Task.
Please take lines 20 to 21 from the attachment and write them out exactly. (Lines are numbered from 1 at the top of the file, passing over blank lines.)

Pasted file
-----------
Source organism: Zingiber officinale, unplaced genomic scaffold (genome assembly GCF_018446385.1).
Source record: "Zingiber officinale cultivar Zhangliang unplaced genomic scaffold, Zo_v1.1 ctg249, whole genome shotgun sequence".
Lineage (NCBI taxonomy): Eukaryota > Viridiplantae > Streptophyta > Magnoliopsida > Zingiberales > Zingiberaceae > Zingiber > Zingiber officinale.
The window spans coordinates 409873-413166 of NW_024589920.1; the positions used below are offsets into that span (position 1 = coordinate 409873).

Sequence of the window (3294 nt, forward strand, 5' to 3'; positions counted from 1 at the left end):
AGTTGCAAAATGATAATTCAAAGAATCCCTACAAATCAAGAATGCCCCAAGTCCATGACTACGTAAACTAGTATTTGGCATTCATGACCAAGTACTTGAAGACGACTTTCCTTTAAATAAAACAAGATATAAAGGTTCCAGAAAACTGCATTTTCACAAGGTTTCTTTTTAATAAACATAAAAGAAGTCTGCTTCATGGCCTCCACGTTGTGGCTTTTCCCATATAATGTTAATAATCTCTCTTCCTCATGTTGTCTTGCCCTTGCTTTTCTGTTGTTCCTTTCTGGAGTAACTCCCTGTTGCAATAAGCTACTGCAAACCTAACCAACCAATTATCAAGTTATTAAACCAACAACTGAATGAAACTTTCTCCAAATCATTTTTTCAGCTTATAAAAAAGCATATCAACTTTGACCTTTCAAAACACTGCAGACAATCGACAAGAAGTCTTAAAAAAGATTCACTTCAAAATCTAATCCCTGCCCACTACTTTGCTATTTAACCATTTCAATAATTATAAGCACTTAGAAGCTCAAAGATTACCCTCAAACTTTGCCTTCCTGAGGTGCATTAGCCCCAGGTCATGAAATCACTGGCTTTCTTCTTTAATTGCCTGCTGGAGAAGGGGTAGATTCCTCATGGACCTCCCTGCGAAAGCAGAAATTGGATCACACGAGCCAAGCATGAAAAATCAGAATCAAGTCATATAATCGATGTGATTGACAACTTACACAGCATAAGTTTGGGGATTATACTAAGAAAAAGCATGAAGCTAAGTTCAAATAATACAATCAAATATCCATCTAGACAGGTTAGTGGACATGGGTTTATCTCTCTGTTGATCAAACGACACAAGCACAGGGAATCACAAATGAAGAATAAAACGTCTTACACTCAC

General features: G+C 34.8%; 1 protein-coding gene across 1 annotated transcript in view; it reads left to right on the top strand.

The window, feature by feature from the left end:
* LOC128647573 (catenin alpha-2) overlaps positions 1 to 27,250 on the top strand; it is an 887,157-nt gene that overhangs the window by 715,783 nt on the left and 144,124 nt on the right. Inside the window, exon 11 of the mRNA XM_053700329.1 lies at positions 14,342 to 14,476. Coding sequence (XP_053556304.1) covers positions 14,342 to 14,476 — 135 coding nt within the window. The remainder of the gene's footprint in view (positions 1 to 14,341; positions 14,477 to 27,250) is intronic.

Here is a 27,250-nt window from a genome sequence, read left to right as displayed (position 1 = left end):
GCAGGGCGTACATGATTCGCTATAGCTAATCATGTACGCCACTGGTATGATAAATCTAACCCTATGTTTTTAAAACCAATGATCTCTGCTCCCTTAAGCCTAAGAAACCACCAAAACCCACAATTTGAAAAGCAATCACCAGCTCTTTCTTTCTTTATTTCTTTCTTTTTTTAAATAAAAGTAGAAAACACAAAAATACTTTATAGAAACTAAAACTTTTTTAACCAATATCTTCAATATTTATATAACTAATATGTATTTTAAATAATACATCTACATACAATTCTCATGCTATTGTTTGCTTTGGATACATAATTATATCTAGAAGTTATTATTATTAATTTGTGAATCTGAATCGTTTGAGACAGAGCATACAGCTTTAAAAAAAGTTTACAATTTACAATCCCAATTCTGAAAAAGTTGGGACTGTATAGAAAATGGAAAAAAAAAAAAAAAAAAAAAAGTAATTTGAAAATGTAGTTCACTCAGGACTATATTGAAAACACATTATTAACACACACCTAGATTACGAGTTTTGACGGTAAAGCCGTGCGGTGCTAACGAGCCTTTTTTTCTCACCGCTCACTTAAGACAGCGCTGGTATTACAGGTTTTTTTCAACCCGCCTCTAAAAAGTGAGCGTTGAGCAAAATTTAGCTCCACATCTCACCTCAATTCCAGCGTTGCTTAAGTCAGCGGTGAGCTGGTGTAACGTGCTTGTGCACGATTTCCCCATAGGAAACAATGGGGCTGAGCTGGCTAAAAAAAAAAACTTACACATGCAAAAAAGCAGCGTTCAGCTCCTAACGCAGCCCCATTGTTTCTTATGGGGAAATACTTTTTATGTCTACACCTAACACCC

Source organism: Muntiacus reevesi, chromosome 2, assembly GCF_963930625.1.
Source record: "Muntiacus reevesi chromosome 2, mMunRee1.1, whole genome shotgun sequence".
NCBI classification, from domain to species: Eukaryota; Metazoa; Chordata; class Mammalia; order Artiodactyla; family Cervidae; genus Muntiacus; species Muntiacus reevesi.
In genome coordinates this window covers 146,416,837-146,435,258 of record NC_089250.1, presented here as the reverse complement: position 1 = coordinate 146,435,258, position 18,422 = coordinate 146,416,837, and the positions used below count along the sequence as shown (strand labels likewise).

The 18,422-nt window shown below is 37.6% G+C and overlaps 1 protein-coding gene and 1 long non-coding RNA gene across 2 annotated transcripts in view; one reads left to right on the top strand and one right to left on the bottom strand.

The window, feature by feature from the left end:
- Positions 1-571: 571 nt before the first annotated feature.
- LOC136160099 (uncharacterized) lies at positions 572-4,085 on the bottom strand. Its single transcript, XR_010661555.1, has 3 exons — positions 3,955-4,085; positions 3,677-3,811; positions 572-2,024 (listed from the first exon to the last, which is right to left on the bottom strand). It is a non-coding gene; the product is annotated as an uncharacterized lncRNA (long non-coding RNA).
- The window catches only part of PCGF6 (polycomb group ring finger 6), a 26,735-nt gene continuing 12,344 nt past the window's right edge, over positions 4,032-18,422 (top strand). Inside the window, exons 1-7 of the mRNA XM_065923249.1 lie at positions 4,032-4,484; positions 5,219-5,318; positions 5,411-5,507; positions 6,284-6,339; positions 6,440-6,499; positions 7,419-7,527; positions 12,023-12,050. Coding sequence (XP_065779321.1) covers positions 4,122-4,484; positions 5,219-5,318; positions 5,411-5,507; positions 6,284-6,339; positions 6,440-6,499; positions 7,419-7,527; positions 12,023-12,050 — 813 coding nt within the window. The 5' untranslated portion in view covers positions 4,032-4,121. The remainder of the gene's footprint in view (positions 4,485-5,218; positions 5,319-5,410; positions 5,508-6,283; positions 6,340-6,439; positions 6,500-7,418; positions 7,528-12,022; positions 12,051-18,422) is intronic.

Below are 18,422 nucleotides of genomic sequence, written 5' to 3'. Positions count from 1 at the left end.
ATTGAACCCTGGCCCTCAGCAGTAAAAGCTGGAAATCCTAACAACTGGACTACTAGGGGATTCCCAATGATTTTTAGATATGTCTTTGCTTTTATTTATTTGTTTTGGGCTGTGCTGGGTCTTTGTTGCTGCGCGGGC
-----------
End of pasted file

- The window catches only part of PCGF6 (polycomb group ring finger 6), a 26,735-nt gene continuing 12,344 nt past the window's right edge, over positions 4,032-18,422 (top strand). Inside the window, exons 1-7 of the mRNA XM_065923249.1 lie at positions 4,032-4,484; positions 5,219-5,318; positions 5,411-5,507; positions 6,284-6,339; positions 6,440-6,499; positions 7,419-7,527; positions 12,023-12,050. Coding sequence (XP_065779321.1) covers positions 4,122-4,484; positions 5,219-5,318; positions 5,411-5,507; positions 6,284-6,339; positions 6,440-6,499; positions 7,419-7,527; positions 12,023-12,050 — 813 coding nt within the window. The 5' untranslated portion in view covers positions 4,032-4,121. The remainder of the gene's footprint in view (positions 4,485-5,218; positions 5,319-5,410; positions 5,508-6,283; positions 6,340-6,439; positions 6,500-7,418; positions 7,528-12,022; positions 12,051-18,422) is intronic.

Below are 18,422 nucleotides of genomic sequence, written 5' to 3'. Positions count from 1 at the left end.